WWE – RAW 25th Anniversary (Cert 15)
3 Discs DVD (Distributor: Fremantle Media) Running Time: 468 minutes approx.
As the title of his release explicitly states, 2018 marked the 25th anniversary of Monday Night RAW, the WWE’s flagship TV show, supplanting WWF Superstars of Wrestling and to a lesser extent WWF Wrestling Challenge as the main platform for all of the big angles and matches.
On January 11th 1993 the first episode of RAW was broadcast on the USA Network, replacing the long running magazine show Prime Time Wrestling and broke the mould by not only featuring a whole card of first-run “superstar” matches on free TV but was also live. Aside from special events, wrestling rarely aired live on TV in a weekly capacity and RAW was the first show to do this.
Well, sort of – actually, the first show would be live then they would tape a further three weeks of TV in one sitting (the standard practice of the time, which they still employ for NXT to this day). It wasn’t until 1997 after WCW Monday Nitro – which WAS live every week – had been thrashing RAW in the ratings that Vince McMahon extended it to two hours and would be live every alternate week, taping the following week’s show the next night.
In late 1999 when Smackdown was created, RAW finally became a live weekly show by which point they had regained the lead in the ratings over WCW, and in 2012, beginning with the 1000th episode that RAW permanently extended its run time to the laborious three-hour show it is today. Despite Smackdown also being live in the wake of the second brand split in 2016, RAW is still considered the flagship show of the WWE.
So, how did the WWE celebrate this milestone event of RAW becoming one of the longest running episodic shows on US TV? This DVD answers that question presenting the entire 25th anniversary show that aired on January 22nd (yes, two weeks late) in this three disc set along with some extra features that tie-in with these celebrations.
The anniversary show takes up the first disc and was a three-hour show that emanated from both the Barclays Centre in Brooklyn and the Manhattan Centre in New York where RAW was originally held. Throughout the show, they would switch between the two venues with matches and skits featuring current stars and faces from the past 25 years. The then current announce team of Michael Cole, Corey Graves, and Booker T were in Brooklyn, whilst Jim Ross and Jerry Lawler represented the old school at the Manhattan Centre.
Like many ideas, this sounded great in theory but not so much in execution, especially for the fans at Manhattan Centre. For most of the evening, they had to watch the Brooklyn show on the big screens with only a few segments occurring in their venue, and during the ad breaks, they would rush of the Cruiserweights for a match which would last barely three minutes.
Whilst they did get the Undertaker’s first appearance since his assumed retirement at Wrestlemania 33, the (100th) DX/Kliq reunion and to very brief matches (Bray Wyatt vs. Matt Hardy/The Revival vs. The Club), suffice to say, the Manhattan crowd weren’t so happy about being ignored for most of the night. As a goodwill gesture, after the live cameras stopped rolling, the WWE sent some of the current wrestlers over from Brooklyn to Manhattan, one instance of which you can see in the extras on disc one.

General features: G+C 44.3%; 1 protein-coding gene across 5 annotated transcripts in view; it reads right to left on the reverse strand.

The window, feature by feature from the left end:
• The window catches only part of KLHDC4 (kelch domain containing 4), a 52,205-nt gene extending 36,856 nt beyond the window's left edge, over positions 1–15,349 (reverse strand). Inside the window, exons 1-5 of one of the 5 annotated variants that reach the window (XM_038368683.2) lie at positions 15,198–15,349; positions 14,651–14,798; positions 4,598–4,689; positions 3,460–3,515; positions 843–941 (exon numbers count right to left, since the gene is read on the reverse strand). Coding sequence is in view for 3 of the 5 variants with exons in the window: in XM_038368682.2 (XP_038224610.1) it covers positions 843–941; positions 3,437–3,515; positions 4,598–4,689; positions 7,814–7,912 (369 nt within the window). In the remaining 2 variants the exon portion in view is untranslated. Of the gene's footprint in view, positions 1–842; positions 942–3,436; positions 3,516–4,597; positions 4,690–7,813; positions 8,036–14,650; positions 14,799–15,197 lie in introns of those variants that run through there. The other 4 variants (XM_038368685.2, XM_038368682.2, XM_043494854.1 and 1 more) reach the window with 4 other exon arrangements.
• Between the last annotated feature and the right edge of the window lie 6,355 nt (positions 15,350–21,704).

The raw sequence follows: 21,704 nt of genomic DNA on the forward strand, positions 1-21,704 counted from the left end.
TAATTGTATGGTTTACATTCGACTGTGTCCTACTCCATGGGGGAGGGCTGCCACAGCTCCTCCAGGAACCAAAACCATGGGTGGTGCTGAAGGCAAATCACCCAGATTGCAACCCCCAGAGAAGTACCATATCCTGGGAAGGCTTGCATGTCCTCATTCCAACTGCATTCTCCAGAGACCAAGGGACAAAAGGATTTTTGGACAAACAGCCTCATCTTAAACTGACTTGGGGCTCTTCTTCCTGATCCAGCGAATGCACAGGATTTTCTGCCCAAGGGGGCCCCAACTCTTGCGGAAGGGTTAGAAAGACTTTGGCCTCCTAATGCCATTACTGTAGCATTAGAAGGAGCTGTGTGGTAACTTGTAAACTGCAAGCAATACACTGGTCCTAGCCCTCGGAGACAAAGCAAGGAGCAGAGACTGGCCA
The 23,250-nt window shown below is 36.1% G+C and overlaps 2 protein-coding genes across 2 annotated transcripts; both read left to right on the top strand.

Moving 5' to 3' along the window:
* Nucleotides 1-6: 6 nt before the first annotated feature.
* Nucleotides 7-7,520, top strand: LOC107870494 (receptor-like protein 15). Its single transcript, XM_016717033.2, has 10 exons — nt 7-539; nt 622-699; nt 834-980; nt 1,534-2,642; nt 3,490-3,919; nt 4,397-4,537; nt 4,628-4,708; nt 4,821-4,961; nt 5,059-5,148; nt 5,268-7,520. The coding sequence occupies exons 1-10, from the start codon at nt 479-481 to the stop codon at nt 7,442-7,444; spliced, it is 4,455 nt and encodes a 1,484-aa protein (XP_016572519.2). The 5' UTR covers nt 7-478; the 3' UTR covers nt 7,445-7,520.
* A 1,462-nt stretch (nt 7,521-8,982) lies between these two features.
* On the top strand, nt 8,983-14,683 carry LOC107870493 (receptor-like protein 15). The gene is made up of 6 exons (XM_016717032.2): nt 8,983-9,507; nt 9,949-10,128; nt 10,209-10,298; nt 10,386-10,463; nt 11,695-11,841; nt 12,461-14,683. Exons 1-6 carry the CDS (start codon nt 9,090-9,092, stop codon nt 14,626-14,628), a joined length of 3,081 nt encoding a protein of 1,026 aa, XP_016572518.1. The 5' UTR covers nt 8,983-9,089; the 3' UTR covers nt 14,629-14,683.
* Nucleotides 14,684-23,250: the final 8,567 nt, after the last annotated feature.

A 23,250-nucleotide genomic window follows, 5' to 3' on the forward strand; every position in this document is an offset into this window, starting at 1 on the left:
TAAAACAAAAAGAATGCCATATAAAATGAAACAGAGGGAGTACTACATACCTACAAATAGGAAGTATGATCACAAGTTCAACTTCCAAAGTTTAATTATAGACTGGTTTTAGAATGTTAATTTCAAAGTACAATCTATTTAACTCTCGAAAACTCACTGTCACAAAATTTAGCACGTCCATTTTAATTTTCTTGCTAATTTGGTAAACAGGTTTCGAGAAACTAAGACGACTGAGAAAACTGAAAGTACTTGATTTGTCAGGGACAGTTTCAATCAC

Meanwhile at Brooklyn, the show kicked off with Big Steph (creepily playing a babyface) and Shane (the brand wars seemingly in a state of truce), then bringing old man Vince out to receive a plaque for creating RAW. Of course, Vince turned heel on the crowd which brought out a certain Texan with a penchant for beer to put him in his place.
Roman Reigns (boo!) defended his IC title against The Miz and the RAW women got involved in a scrappy Eight Women tag match ahead of the Royal Rumble a few days later. Most of the “legends” appearance took place at Brooklyn too, some in backstage skits (APA, Ted DiBiase, MVP, Brother Love, Teddy Long, Ric Flair, Chris Jericho, etc), others in themed segments in the arena like the women of RAW and former general managers.
Christian held a Peep Show with then RAW tag champs Jason Jordan and Seth Rollins and The Bar, Elias and John Cena collided with each other, and the night was capped off with a quick and bathetic brawl to hype the Universal Title match at the Royal Rumble between Brock Lesnar, Braun Strowman, and Kane.
To say this show underperformed and was ultimately a disappointment given the weeks of hype leading in to it is an understatement. Perhaps it is because a lot of it was a rehash of previous celebration shows, like the deplorable RAW X fiasco of 2003, the Old School shows and RAW 1000. Some of the nostalgia was nice, but as above, the same old faces are brought out lessoning their capital as legit surprises, whilst the matches weren’t much to text home about.
In justifying a three-disc release, the second disc is made up of the 40-minute RAW pre-show, a WWE Network exclusive hype event similar to those that precede PPVs, and the Top 25 Greatest Moments of RAW countdown, spread over disc two and three. This list features the segments in their entirety running almost five hours in total – that is a LOT of memoires and history to devour and arguably is more satisfying than the anniversary show.
Depending on how much of a completist and uber-WWE fan, the addendum of the little seen pre-show and the Top 25 list might be enough incentive to shell out for this release, otherwise those who saw the show when it aired may want to spare themselves the torture of reliving it.
I won’t end this review on a churlish note however, so a belated Happy 25th Anniversary Monday Night RAW!
Disc 1 only:
Don’t Patronise The Miz
Legends Take Manhattan
Rating – ** ½
Man In Black